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Spa Construction: Diverter Valves

Spas And Hot Tubs


copyright 2003 through 2010 Havenmade Inc.

 
Diverter Plumbing used in spas.
copyright 2003 to 2008,
(If you don't read this, you will miss out on a very important issue with spas. An issue that results in thousands of rip-offs each year!)
How many spa shoppers understand about Diverter valves used in spas?

Don't buy a spa with a premium price if it has short-cut manufacturing and most do!

One of my favorite questions to ask the spa shoppers on our showroom is:
"How much do you know about spas?"


Typically the answers are: "Nothing" or "Not much". That is why an educated consumer is a much better shopper. If you don't know about hot tubs, then you are at the mercy of sales people, who make their living by selling spas. (Most sales people know less about spas than an average reader of this site.)  How can you trust that for information? The sales person may be the nicest person you ever met, but he only knows what he knows. I prefer to know more than any sales person about his own product, particularly if the product is $7000 or more. I can only get that knowledge by researching. The amount of research I do is based upon the cost of the item.

Diverter valves are used to divide the spa into zones of therapy. That means that you cannot run all the jets at the same time with any jet pressure. You can only run part of the spa at any one time. If the spa is set up in three zones, then you would need a pump three times as powerful to get full function of the spa. Using a three way zone system is really cheap plumbing and it is a rip off for spa shoppers.

Typically a spa shopper will come into the cheap built  high priced showroom and see a spa with up to 30 jets, and it looks like it is a great spa. However, after the spa gets home, then the realization that you can't run all the jets and you wind up waiting for jets while someone else is using another seat. Is that a good design? You need to decide for yourself. The only spa I would consider like that is one that I would be the only user, because it is impolite to "steal" the water flow from your wife or guests.  One of the latest and worst I have ever seen is where they split the water from the back of the louge seat and the leg jets.  If you want leg jets, you turn off the back jets and visa versa.  That is the worst rip off I have ever seen.  The pumps are so cheap, that you can't run the full set of jets in one seat!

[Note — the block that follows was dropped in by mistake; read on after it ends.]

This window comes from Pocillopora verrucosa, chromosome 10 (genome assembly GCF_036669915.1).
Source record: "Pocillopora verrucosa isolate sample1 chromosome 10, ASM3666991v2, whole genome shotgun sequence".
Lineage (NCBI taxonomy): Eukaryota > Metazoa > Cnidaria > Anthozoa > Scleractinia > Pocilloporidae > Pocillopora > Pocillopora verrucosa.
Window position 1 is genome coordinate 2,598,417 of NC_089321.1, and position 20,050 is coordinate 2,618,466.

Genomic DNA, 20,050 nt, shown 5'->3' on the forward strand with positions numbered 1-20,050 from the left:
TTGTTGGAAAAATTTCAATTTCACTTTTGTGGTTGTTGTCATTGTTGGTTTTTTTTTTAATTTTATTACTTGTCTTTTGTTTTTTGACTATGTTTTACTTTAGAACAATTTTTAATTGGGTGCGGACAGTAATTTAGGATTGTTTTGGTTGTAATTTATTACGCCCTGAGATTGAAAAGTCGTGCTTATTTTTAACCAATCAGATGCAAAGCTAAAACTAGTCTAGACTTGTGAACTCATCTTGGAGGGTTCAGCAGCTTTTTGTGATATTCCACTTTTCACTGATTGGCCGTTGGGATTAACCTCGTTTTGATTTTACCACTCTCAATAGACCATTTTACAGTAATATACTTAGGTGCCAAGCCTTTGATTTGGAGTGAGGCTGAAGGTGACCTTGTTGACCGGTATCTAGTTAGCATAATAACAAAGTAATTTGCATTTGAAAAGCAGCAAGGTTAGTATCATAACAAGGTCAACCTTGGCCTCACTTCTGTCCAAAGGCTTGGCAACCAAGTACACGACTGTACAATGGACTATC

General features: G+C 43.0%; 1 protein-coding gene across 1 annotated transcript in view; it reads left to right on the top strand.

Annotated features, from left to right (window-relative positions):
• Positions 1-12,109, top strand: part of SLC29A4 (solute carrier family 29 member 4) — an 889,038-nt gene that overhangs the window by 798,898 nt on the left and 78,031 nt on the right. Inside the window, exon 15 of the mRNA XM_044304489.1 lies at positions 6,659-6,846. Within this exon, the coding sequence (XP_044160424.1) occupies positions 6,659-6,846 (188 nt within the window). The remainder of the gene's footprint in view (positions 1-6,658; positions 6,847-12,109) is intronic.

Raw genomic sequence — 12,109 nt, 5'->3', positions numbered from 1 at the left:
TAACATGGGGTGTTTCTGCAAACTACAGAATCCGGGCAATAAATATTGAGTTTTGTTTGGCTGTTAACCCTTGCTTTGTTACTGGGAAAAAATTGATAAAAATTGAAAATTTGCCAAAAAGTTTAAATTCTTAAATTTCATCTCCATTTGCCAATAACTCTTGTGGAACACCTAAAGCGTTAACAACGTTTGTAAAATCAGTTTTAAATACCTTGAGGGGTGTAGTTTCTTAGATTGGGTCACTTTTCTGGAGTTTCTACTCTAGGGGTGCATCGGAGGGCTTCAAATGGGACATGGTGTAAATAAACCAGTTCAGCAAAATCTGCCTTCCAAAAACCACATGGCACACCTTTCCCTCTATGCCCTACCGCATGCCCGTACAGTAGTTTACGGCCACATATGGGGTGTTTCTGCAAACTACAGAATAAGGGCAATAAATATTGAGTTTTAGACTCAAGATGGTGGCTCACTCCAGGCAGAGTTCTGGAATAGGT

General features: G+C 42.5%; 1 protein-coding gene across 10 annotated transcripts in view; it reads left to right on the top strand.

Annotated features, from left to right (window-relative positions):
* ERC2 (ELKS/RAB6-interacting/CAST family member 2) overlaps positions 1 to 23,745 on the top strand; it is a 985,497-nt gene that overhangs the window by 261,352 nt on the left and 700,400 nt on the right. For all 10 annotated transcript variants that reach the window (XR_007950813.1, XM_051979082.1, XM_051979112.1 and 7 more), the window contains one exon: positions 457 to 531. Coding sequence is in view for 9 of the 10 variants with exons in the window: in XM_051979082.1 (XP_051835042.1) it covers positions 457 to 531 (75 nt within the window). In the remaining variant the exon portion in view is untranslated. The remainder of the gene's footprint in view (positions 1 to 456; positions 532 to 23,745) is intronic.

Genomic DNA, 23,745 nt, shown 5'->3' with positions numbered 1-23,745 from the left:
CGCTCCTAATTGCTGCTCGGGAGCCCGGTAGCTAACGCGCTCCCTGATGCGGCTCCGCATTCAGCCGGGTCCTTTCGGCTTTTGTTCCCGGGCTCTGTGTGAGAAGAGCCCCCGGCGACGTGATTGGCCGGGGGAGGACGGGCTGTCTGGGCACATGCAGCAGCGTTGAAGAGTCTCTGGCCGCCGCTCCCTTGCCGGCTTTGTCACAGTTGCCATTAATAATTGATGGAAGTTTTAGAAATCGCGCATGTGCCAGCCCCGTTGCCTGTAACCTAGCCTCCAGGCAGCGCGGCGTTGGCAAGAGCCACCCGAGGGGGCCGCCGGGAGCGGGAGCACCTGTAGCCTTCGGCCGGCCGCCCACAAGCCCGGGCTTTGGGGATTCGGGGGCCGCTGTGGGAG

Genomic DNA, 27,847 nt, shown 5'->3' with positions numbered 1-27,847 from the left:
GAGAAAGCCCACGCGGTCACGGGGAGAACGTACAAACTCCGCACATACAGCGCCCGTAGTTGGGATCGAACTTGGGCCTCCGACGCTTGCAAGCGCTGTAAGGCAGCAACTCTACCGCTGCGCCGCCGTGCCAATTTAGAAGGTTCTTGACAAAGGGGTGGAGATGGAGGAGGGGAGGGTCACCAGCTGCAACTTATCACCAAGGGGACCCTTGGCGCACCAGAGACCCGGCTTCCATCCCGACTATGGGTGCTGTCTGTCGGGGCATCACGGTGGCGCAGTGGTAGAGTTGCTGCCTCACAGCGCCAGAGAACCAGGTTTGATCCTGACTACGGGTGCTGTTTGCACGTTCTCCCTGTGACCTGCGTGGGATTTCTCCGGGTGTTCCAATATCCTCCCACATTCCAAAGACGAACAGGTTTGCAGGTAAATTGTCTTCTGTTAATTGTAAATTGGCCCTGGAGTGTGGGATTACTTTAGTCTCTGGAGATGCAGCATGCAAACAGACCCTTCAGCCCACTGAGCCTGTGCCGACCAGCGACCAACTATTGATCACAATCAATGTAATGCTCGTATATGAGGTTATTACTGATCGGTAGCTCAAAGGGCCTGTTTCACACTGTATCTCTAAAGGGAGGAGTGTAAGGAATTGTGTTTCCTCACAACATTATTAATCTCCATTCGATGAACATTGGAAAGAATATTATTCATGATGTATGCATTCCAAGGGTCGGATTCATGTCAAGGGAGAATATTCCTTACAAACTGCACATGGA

There are many hydraulic engineering issues with these valves today as well.
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If you have to wait for therapy, the jet pumps run longer, because they are doing half of a job. After your guests are done, you can then have a turn at the jets. If the spa is a 120 volt model, you may not have enough time before the water gets too cold. In a 120V spa the weaker heater and the jets cannot run at the same time, so the water temperature drops fairly fast. There are some spas that are made this way that sell for over $7000. I can't imaging spending that sort of money on a product with such poor performance.


There are many hydraulic engineering issues with these valves today as well. If you consider that water is 73 inches long in a 2 inch pipe per gallon and 130 inches long in a 1.5 inch pipe and each gallon weighs 8.333 pounds per gallon. If the pump is moving 70 gallons per minute in a 1.5 inch pipe, that means that 130 inches of water is passing by 70 times per minute or (73 inches passing 200 times per minute). Now go and pick up a gallon of water or a gallon of milk and lift it as fast as you can. You will get some idea the energy used and the weight of the water as it flows in a pipe.

Now imagine 150 of those 73 inches of water in a pipe, slamming into a wall (at the diverter valve) and then being forced to turn 90 degrees (as it exits the valve into a 90) and slamming into another wall as it make a 180 degree turn around. It does this 150 two 180 times per minute. This is how most spas are plumbed with diverter valves. This is why there is so much resistance to water flow in a diverter valve. Water is heavy and it has momentum, weight velocity, causing it to be restricted as it goes past any turns, much less a 180 degree turn about in a non smooth valve with lots of ridges and edges for the water to swirl against.